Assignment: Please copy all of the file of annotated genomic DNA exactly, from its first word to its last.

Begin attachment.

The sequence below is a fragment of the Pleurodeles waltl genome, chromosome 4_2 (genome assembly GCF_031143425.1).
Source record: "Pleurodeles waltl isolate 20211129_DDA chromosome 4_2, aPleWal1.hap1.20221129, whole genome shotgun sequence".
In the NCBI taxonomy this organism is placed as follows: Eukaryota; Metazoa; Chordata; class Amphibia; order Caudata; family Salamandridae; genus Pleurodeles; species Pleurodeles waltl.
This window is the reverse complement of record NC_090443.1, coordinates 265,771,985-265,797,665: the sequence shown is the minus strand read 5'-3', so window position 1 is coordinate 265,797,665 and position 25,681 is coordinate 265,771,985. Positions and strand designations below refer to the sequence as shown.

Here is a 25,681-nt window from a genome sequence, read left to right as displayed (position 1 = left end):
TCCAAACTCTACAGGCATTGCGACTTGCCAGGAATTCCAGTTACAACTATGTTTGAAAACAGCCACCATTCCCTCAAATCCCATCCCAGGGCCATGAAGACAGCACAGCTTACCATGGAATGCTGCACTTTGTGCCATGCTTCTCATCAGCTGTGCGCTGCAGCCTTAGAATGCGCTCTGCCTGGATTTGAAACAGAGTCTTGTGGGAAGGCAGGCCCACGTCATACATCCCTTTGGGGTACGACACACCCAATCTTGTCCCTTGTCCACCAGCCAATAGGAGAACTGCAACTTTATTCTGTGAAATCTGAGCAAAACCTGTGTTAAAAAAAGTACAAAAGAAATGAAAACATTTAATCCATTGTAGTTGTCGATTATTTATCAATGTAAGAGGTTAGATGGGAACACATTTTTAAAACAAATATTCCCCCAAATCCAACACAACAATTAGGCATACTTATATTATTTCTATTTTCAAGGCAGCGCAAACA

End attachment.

The sequence below is a fragment of the Pleurodeles waltl genome, chromosome 4_2 (genome assembly GCF_031143425.1).
Source record: "Pleurodeles waltl isolate 20211129_DDA chromosome 4_2, aPleWal1.hap1.20221129, whole genome shotgun sequence".
In the NCBI taxonomy this organism is placed as follows: Eukaryota; Metazoa; Chordata; class Amphibia; order Caudata; family Salamandridae; genus Pleurodeles; species Pleurodeles waltl.
This window is the reverse complement of record NC_090443.1, coordinates 265,771,985-265,797,665: the sequence shown is the minus strand read 5'-3', so window position 1 is coordinate 265,797,665 and position 25,681 is coordinate 265,771,985. Positions and strand designations below refer to the sequence as shown.

Here is a 25,681-nt window from a genome sequence, read left to right as displayed (position 1 = left end):
TCCAAACTCTACAGGCATTGCGACTTGCCAGGAATTCCAGTTACAACTATGTTTGAAAACAGCCACCATTCCCTCAAATCCCATCCCAGGGCCATGAAGACAGCACAGCTTACCATGGAATGCTGCACTTTGTGCCATGCTTCTCATCAGCTGTGCGCTGCAGCCTTAGAATGCGCTCTGCCTGGATTTGAAACAGAGTCTTGTGGGAAGGCAGGCCCACGTCATACATCCCTTTGGGGTACGACACACCCAATCTTGTCCCTTGTCCACCAGCCAATAGGAGAACTGCAACTTTATTCTGTGAAATCTGAGCAAAACCTGTGTTAAAAAAAGTACAAAAGAAATGAAAACATTTAATCCATTGTAGTTGTCGATTATTTATCAATGTAAGAGGTTAGATGGGAACACATTTTTAAAACAAATATTCCCCCAAATCCAACACAACAATTAGGCATACTTATATTATTTCTATTTTCAAGGCAGCGCAAACA